Before COVID-19 this may not have seemed like a problem because the sheer volume of tourists pouring in to museums for selfies or to check things off their bucket lists was sufficiently large that it was easy to ignore the more fundamental questions that repeat visitation, or the lack of it, pose.

Fun fact: The buildings in this photograph are a runway now.

Toy set: "Sky Rangers" lighthouse tower 1940s
Collection of SFO Museum 1995.29.18 a d

I think these questions are important because I believe the act of revisiting is the bedrock of cultural heritage and the humanities.

I believe that the thing which distinguishes entertainment from culture is the act of revisiting. There is a time and a place for both things and, importantly, works which begin life as entertainment routinely transition to become culture. But it is precisely in the act of revisiting these works of entertainment, though, that their transition to culture occurs.

It is in the turning over of a work, of debating it and viewing it from different vantage points, again and again and again, that something becomes more meaningful than simple escapism or the stimulating of nerve-endings.

I want to argue that contemporary museums have evolved to make revisiting the exhibitions they show and the collections they shepherd as difficult and prohibitive as possible. This happens in a number of ways but chief among them are the prohibitive costs of entry. The economics of running a museum in the early 21st century are a hot mess, for a lot of complicated reasons, but all visitors know is that it costs them upwards of 30$ each time they want to enter a museum.

That's a pretty powerful disincentive for most people and one that is compounded further by the inability or the unwillingness of museums to meaningfully embrace the internet as a tool to make any kind of post-visit (or even pre-visit) interactions possible.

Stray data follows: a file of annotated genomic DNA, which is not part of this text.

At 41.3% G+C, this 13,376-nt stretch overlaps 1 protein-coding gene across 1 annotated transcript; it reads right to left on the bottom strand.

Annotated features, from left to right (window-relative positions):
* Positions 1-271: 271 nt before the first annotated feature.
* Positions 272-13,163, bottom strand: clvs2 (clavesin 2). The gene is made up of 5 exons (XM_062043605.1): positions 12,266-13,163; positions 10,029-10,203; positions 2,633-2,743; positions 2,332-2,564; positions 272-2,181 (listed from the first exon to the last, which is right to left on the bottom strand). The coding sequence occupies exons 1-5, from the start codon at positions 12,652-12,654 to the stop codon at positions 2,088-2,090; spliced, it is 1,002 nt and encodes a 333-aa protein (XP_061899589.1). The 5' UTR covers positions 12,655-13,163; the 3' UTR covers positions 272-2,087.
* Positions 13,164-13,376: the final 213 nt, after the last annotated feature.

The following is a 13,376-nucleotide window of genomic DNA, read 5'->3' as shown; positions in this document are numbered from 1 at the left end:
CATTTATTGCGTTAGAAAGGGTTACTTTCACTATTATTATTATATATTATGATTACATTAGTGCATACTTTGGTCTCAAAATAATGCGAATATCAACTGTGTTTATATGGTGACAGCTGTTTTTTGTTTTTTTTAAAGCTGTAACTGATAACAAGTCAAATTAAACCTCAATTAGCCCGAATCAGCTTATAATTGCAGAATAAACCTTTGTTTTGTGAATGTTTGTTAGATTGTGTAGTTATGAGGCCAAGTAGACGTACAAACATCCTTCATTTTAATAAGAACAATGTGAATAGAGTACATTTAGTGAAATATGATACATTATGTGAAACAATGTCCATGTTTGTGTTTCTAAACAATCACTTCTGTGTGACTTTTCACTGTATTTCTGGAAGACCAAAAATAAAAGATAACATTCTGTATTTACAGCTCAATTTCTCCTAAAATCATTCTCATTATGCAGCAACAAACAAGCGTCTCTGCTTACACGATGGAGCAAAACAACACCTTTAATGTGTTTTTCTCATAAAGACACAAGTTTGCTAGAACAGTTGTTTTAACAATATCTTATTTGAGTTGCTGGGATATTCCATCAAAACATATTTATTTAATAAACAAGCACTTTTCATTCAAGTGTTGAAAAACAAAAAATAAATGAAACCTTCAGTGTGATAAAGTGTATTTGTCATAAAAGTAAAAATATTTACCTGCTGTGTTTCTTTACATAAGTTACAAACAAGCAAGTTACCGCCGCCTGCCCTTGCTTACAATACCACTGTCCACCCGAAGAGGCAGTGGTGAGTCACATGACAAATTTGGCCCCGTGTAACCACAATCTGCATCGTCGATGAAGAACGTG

Negative: San Francisco International Airport (SFO), United Air Lines, Douglas DC-8-50 1964
Transfer from San Francisco International Airport
Collection of SFO Museum 2011.032.1256

If a museum's purpose is not to foster revisiting, though, then how is it different from any other manufactured distraction available to the public today?

If museums, by their actions, actively work against the very idea of revisiting as anything but a commercial transaction why then should they enjoy a position of prestige relative to video games, for example, or other media companies? Why should anyone care about all these "weird, old things" given all the other options?

I want to be clear about something: I do not think that SFO Museum's Wayfinding system, alone, will solve these problems. The museum sector, as a whole, has painted itself in to a pretty deep corner and I am not sure it's accepted that reality yet let alone thought about ways to address the issues it faces. This is the burden of museum professionals working in 2023.

Photograph: San Francisco Airport, model 1936
Transfer from San Francisco International Airport
Collection of SFO Museum 1997.52.064.017

The SFO Museum Wayfinding system is one attempt to build a practical solution to a specific problem – Where is something from the Museum at the airport relative to a passenger and how do we direct that passenger there? – and to do so within the operational and financial constraints of a museum.

But it is also an attempt to make manifest, in both theory and practice, the idea that a museum at an airport can be a place of revisiting. That the value of the Wayne Thiebaud painting in Terminal 3, for example, comes from being able to spend 10 minutes with it before your flight every time you come to the airport. And that the museum will follow you out of the airport – through the use of wayfinding tools and custom publications and other devices – as a way to ackowledge people's busy lives and as a way to encourage them to revisit something they might have missed the last time they were at SFO.

Thank you.